Tuberculosis is transmitted by respiratory way; an infected person will emit while coughing or sneezing about 2-3 bacterial particles. The person in immediate proximity will inhale the particles that will get to the lungs and multiply causing the infection.
Another less common transmission type is through the skin in laboratory workers and pathologists. They contact Mycobacterium through skin injuries while handling infected tissues. Cases of Tuberculin infection have been found also in circumcisions made with unsterilised instruments or in people with tattoos given in unhygienic environments.
In spite of the high risk of catching the Tuberculosis bacteria, the actual disease is only developed by 5-10% of the persons with primo infection. Healthy immune systems manage to annihilate the bacterial strains completely.
Most cases of actual Tuberculin infection are seen in smokers, persons of the lower society living in poverty and misery, alcoholics and people with depressed immune systems. The patients really developing the infection might go through two important stages of the disease, the primary and the secondary stage.
The primer stage of Tuberculosis or primo infection doesn’t show clinical signs of the disease and the patient is frequently unaware of his condition. The disease is not contagious in the primer stage and cannot cause further cases of Tuberculosis infection.
If the immune system is working, immune cells like the macrophages detect and ingest the infectious particles transporting them to the lymph nodes where they can be destroyed. In some cases, the bacterial fragments get to the lymph nodes and multiply causing the ganglion Tuberculosis.
If the bacteria is not destroyed and annihilated, the infectious the fire box activates producing the appearance of clinical signs of Tuberculosis. The patient coughs, sweats mostly at night, looses weight and develops fever. In case of an X-ray investigation opacities of the lungs and fluids collection (Pleurisy) can be discovered.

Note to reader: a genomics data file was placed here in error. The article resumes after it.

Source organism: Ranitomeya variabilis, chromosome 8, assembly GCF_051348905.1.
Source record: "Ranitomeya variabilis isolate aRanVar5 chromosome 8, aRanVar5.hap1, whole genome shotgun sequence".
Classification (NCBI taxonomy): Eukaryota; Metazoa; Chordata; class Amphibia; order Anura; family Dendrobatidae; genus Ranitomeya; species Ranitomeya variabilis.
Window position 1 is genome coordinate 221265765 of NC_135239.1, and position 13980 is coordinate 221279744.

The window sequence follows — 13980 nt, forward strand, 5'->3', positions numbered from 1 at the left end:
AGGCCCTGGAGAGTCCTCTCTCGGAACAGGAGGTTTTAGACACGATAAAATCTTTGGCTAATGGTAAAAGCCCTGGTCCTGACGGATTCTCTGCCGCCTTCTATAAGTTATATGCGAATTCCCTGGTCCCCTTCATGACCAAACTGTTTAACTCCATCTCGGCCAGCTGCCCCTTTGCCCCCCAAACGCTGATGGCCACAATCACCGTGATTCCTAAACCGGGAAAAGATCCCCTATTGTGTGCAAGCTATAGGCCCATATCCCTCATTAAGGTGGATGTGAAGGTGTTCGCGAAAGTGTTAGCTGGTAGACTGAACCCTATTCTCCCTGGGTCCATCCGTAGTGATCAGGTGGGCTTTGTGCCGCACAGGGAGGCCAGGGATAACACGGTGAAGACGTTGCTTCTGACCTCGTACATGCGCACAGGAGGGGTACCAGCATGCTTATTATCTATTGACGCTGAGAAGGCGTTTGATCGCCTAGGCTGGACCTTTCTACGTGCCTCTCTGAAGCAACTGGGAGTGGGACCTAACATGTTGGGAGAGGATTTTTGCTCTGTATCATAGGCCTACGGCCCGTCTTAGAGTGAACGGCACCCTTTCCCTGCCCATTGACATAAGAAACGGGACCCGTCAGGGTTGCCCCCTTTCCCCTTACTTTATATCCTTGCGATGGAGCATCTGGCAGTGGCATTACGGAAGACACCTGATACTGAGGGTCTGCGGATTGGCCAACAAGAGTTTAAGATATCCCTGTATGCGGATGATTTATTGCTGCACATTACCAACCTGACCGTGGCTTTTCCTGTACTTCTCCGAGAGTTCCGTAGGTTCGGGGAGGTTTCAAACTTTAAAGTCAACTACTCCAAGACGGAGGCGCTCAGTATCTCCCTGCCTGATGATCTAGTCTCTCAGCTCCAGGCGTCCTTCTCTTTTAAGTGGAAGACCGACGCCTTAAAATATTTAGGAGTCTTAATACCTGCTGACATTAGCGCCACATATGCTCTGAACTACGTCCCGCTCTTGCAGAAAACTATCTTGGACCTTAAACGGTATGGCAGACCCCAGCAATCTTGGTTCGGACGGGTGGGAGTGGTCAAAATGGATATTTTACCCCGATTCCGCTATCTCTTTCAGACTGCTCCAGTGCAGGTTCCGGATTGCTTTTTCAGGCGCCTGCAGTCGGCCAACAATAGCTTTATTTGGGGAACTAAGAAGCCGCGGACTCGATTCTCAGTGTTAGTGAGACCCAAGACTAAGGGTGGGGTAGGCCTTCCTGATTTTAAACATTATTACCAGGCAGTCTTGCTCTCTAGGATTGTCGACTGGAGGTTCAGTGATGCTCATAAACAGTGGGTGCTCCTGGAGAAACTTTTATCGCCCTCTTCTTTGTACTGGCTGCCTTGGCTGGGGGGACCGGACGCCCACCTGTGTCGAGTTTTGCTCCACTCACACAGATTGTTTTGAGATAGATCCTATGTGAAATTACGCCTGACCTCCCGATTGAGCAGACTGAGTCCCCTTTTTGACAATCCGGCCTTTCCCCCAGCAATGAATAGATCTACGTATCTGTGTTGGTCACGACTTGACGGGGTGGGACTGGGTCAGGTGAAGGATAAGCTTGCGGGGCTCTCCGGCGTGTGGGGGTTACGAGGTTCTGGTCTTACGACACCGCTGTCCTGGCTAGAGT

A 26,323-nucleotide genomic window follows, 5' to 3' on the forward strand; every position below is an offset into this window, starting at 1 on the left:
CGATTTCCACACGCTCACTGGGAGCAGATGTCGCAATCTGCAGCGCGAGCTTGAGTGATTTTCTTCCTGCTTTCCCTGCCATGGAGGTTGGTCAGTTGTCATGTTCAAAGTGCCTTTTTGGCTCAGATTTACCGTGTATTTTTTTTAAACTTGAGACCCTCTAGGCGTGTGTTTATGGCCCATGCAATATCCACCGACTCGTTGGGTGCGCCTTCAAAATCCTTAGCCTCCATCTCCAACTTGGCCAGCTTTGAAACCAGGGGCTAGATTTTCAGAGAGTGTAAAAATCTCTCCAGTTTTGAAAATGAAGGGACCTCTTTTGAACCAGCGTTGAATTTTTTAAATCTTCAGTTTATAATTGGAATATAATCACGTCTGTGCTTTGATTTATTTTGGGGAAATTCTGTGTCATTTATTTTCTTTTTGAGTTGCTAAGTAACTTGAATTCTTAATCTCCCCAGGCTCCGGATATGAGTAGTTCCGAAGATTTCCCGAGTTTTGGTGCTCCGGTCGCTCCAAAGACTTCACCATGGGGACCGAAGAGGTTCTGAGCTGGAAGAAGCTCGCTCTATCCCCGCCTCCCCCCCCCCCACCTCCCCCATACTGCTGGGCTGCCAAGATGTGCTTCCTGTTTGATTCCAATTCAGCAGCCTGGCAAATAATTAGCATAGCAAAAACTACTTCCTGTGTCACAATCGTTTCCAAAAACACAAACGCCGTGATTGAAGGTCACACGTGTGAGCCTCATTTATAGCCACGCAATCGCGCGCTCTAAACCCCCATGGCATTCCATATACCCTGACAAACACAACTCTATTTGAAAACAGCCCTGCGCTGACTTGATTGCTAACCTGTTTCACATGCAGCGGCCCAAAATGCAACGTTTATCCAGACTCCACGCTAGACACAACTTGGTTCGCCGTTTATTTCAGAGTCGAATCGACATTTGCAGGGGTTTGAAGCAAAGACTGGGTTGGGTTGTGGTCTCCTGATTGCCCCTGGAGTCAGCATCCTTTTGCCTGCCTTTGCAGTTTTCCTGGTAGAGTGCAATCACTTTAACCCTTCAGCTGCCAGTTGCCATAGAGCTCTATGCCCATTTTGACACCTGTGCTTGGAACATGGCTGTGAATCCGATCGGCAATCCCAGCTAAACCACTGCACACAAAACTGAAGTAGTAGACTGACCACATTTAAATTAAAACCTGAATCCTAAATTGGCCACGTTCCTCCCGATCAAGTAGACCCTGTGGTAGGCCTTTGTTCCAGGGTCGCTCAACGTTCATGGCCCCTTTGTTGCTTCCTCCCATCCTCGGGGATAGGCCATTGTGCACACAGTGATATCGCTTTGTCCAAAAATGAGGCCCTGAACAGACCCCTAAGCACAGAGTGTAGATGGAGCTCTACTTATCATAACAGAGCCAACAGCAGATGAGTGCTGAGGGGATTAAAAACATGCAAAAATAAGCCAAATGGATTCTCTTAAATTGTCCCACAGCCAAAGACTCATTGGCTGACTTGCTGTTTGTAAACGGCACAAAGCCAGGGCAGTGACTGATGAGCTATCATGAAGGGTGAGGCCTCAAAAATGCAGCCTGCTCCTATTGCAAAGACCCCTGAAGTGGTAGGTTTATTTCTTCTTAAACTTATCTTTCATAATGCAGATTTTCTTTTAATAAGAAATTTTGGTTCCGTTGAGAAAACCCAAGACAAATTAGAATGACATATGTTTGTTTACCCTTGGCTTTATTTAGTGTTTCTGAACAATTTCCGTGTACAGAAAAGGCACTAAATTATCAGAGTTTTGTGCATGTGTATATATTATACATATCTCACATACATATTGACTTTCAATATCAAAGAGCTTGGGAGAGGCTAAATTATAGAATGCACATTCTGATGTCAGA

If the bacteria are only inhibited, not killed, the immune cells form a wall around the inactivated germs producing a so called Granulom. The wall collects amounts of calcium in time forming the Ghon focus. Usually the tubercles heal and permanent scars remain visible on the chest X-rays. The bacteria remain dormant inside the cell wall until the immune system is weakened by different factors and the bacteria are released. The primer infection can evolve into a secondary one.
The secondary Tuberculosis develops when the bacterial fragments multiply and begin to destroy the surrounding tissues inside the lungs. The infection might also advance to other organs or tissues by sanguine way. Other focus and tubercles develop inside the lungs and fluid collection can occur between the linings of the lungs. Patients in secondary stage cough blood and are contagious for people in the proximity.